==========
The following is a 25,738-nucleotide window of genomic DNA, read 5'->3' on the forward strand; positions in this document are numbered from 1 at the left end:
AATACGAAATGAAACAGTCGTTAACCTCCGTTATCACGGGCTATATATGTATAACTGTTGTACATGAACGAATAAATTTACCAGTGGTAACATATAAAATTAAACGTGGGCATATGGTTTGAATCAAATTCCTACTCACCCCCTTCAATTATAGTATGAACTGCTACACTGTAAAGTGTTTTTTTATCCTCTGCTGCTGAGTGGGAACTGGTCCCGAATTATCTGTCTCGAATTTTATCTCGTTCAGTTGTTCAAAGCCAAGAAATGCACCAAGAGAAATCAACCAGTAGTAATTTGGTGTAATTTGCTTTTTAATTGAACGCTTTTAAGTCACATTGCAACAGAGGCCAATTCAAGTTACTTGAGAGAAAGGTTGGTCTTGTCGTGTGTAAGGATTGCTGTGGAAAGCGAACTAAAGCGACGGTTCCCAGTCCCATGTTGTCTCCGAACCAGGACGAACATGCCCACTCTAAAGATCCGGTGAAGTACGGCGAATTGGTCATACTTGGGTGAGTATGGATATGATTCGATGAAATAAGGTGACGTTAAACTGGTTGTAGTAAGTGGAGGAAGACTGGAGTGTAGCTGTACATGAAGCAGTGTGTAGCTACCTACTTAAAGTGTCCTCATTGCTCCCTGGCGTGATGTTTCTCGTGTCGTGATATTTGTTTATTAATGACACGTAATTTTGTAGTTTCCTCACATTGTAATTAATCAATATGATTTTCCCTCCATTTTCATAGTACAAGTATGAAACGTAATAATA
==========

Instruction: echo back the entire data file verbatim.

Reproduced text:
The following is a 25,738-nucleotide window of genomic DNA, read 5'->3' on the forward strand; positions in this document are numbered from 1 at the left end:
AATACGAAATGAAACAGTCGTTAACCTCCGTTATCACGGGCTATATATGTATAACTGTTGTACATGAACGAATAAATTTACCAGTGGTAACATATAAAATTAAACGTGGGCATATGGTTTGAATCAAATTCCTACTCACCCCCTTCAATTATAGTATGAACTGCTACACTGTAAAGTGTTTTTTTATCCTCTGCTGCTGAGTGGGAACTGGTCCCGAATTATCTGTCTCGAATTTTATCTCGTTCAGTTGTTCAAAGCCAAGAAATGCACCAAGAGAAATCAACCAGTAGTAATTTGGTGTAATTTGCTTTTTAATTGAACGCTTTTAAGTCACATTGCAACAGAGGCCAATTCAAGTTACTTGAGAGAAAGGTTGGTCTTGTCGTGTGTAAGGATTGCTGTGGAAAGCGAACTAAAGCGACGGTTCCCAGTCCCATGTTGTCTCCGAACCAGGACGAACATGCCCACTCTAAAGATCCGGTGAAGTACGGCGAATTGGTCATACTTGGGTGAGTATGGATATGATTCGATGAAATAAGGTGACGTTAAACTGGTTGTAGTAAGTGGAGGAAGACTGGAGTGTAGCTGTACATGAAGCAGTGTGTAGCTACCTACTTAAAGTGTCCTCATTGCTCCCTGGCGTGATGTTTCTCGTGTCGTGATATTTGTTTATTAATGACACGTAATTTTGTAGTTTCCTCACATTGTAATTAATCAATATGATTTTCCCTCCATTTTCATAGTACAAGTATGAAACGTAATAATA